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over eden  

The river Eden and trees following the footpath from Kelso Road to Ednam Village

Who are and were the people of Ednam

The Reverend Burleigh in his book tells us that "The people (of Ednam) are typical border people, just like those in any of the other towns". They are a cautious people, prone to under statement.In Ednam the church and the school played a large part in their lives. The first schoolmaster was a Robert Brown in 1620 though there was probably a school here soon after the Reformation. From 1620 on there was always a schoolmaster here, but as in all professions today there were good and bad schoolmasters. Yet Ednam has an impressive record for nurturing talent and have produced some famous people. It is remarkable that for such a small village ( and it was never a large place) Ednam has proved capable of providing good education. It is striking that so many of the people from Ednam were poets.

James Thomson Born in Ednam Manse in 1700 to an Ednam family as his grandfather had been gardener to the Laird (probably the 15th of the Edmondstoune lairds). His family moved from Ednam to Southdean when James was still a baby and lived there for 15 years until the death of his father. James as a young boy,probably attended Jedburgh Grammar since Southdean is only 8 miles from Jedburgh. He then went on to Edinburgh University and as his father had died his mother had to put him through university on her own. He started off studying Divinity but while there changed his mind and decided to follow a career in literature. Even though this was a much less secure career move his mother supported him. He had always been interested in poetry and wrote his own. Influenced by the works of one of his tutors he wrote "Winter" in 1725.

  Ednam Village
Ednam Village  

This was the first of his work called "The Seasons" and he completed the other three in 1730. He is also remebered for his composition of "Rule Britannia". In his memory a column has been erected on a hill above Ednam and is visible on the sky line from the village and from the Kelso Road. Now, in 2008, there are plans afoot to provide a footpath from the Kelso/Ednam road up to the monument as the present access road is difficult.

William Wright Born in Ednam in 1782 - 8th of 13 children of an "orra-man" (an odd job man) Theirs was a poor family and William was a cripple. He left Ednam on only three occasions in his life. His father died when he was 19 and his mother looked after him until she died when he was 30. He must have been a lonely, solitary man as he had to depend on others to move him about. When the weather was warm enough someone would take him into the churchyard where he was happy to sit until evening and it was here that he wrote his poetry.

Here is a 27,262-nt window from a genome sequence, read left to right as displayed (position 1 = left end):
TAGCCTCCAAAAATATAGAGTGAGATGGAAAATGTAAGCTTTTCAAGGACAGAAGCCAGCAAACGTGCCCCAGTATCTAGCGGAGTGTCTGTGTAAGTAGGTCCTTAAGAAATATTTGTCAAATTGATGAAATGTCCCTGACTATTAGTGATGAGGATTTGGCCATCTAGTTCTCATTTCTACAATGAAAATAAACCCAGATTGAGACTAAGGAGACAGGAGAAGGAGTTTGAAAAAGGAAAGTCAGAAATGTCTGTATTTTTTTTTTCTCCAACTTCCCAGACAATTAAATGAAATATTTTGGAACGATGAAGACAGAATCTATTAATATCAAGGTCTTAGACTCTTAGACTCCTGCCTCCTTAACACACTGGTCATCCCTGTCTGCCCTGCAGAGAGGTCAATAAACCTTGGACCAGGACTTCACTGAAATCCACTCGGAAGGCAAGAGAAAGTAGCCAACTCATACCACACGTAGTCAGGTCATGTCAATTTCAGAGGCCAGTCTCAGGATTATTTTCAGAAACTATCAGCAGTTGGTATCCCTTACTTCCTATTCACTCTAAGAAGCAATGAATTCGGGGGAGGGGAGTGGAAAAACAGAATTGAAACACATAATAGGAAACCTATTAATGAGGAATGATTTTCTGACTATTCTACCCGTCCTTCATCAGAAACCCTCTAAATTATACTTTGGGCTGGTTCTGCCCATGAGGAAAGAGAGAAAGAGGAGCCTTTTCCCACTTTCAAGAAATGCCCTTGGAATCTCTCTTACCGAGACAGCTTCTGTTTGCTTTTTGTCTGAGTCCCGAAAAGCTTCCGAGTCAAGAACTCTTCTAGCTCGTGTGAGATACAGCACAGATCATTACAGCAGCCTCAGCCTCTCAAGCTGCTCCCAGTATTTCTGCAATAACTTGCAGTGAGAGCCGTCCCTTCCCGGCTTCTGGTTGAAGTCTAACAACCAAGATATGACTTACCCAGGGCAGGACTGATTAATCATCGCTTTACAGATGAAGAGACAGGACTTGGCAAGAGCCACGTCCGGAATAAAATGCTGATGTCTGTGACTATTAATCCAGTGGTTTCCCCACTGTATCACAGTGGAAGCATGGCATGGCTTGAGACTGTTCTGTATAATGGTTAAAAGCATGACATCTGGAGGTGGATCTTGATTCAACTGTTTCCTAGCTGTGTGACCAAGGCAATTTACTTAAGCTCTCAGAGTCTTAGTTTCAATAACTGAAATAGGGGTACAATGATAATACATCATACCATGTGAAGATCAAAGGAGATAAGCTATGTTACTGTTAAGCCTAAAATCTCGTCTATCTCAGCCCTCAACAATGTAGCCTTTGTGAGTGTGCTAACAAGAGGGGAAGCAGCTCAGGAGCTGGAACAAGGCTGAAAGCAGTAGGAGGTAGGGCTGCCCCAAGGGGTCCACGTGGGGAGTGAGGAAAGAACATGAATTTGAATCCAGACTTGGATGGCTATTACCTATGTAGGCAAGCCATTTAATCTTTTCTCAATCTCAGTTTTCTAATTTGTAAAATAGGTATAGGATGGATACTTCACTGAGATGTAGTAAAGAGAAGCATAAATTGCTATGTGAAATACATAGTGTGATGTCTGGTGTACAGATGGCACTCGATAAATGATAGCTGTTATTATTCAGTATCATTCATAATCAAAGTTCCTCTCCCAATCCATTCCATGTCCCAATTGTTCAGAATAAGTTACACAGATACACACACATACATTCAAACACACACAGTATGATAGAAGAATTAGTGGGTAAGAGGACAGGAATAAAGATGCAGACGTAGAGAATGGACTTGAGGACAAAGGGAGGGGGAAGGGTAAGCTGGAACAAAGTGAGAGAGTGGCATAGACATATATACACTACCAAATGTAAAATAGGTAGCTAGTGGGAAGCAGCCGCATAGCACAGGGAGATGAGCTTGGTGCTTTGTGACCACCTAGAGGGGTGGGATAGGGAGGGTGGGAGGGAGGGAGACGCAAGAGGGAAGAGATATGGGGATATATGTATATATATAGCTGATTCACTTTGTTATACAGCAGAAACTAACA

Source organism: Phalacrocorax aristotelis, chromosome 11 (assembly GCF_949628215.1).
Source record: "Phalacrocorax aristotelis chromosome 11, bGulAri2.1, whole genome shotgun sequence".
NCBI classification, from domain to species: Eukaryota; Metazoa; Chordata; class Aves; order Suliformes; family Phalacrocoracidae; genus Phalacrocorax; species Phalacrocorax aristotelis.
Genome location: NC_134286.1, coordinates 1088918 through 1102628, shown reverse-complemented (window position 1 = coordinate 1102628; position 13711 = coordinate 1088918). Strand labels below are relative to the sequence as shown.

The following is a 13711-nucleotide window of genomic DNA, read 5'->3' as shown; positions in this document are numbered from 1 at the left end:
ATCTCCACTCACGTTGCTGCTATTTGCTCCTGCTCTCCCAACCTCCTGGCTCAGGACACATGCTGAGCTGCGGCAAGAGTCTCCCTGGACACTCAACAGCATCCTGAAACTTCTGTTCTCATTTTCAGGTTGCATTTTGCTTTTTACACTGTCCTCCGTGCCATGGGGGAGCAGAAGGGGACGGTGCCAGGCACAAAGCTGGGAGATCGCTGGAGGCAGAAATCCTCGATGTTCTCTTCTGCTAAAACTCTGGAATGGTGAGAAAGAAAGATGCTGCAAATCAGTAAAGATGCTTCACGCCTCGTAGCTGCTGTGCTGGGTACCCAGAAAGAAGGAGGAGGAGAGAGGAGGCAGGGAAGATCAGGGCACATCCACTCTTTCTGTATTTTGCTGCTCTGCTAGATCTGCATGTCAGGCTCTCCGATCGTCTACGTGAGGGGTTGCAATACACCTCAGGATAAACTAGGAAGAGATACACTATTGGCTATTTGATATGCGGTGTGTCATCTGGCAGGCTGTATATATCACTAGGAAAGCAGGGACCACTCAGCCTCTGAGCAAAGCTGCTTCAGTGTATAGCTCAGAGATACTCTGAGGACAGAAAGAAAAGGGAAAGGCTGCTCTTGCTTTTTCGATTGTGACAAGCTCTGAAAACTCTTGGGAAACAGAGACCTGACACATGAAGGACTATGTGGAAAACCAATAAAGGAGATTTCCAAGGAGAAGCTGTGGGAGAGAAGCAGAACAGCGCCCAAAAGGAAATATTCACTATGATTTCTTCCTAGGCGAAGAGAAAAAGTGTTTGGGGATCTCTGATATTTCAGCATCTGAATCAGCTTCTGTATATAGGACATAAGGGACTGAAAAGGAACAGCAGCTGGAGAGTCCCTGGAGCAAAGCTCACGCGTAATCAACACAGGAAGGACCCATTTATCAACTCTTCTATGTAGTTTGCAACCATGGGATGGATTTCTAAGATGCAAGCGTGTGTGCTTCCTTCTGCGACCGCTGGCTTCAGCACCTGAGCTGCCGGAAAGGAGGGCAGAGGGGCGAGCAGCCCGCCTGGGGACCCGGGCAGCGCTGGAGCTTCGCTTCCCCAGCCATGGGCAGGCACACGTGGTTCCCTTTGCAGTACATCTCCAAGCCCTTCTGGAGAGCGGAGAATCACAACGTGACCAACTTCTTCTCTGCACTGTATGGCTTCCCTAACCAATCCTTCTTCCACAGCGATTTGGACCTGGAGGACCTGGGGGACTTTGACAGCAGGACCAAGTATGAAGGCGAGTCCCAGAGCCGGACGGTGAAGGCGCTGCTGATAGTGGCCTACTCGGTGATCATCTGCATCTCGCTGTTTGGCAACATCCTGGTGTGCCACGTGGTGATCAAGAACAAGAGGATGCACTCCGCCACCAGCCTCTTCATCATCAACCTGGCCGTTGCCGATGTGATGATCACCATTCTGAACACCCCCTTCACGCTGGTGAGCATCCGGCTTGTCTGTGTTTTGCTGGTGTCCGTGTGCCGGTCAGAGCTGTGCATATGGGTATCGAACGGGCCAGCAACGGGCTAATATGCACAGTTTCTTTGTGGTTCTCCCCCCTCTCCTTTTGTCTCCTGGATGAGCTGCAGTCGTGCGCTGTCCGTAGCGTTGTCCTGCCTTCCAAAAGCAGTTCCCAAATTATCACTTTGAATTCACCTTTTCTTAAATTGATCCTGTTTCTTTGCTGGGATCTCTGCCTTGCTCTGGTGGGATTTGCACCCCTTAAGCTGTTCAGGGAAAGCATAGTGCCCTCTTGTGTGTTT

The winters must have been very trying for him as he was then confined to his house and he had very few friends. However he had three good friends , the Laird, Sam Robertson the brewer, and Ms Anna Waldie who took care to see that he was looked after. It was she who persuaded him to have his rhymes sent to the printer and they were published in 1819.

Some of his verses are:
To a Robin Redbreas
To a Thrush
To a Wild Flower
and To The Best Of All Friends Ms Anna Waldie.

  Ednam Village
west mains  

The Brewery Cottage, as it is today, and now known as West Mains House

Further research has revealed more about Henry Francis and his family. The Lyte family originated from Somerset where Lytes Cary Manor was the family ancestral home from 13th to the 18th century. Henry Francis' father Thomas lyte, was the youngest of a large family of which only five children survived. Lytes Cary Manor had to be sold because of debts and Thomas Lyte bought a commission in the army but because he was not receiving promotion quickly he sold his commission and, at this point 1790, decided to go to Scotland. Before sailing he met, at a party in London, the young Anna Maria Oliver, whom he had met once before. He persuaded her to sail with him and a servant to Scotland They made their home in Berwick-upon tweed and it was there that their first son, Thomas, was born in 1792.

They then lived in Tilmouth until the owner of that property required it and it was then that they rented "The Cottage" belonging to the Ednam brewer, Mr Robertson in Ednam. Henry Francis was born there on 1st June 1793. His Baptism took place in Ednam Church on June 13th of the same year and is recorded in the Parish records. The third child, George, was also born in Edman in March 1795 and baptised in the village church. In the late 1790s Captain Lyte was working again and posted to Ireland. His family ended the lease of the house in Ednam around 1800 and joined him in Ireland. Henry Francis was educated in Enniskillen and Trinity College

All Saints Church Founded 1815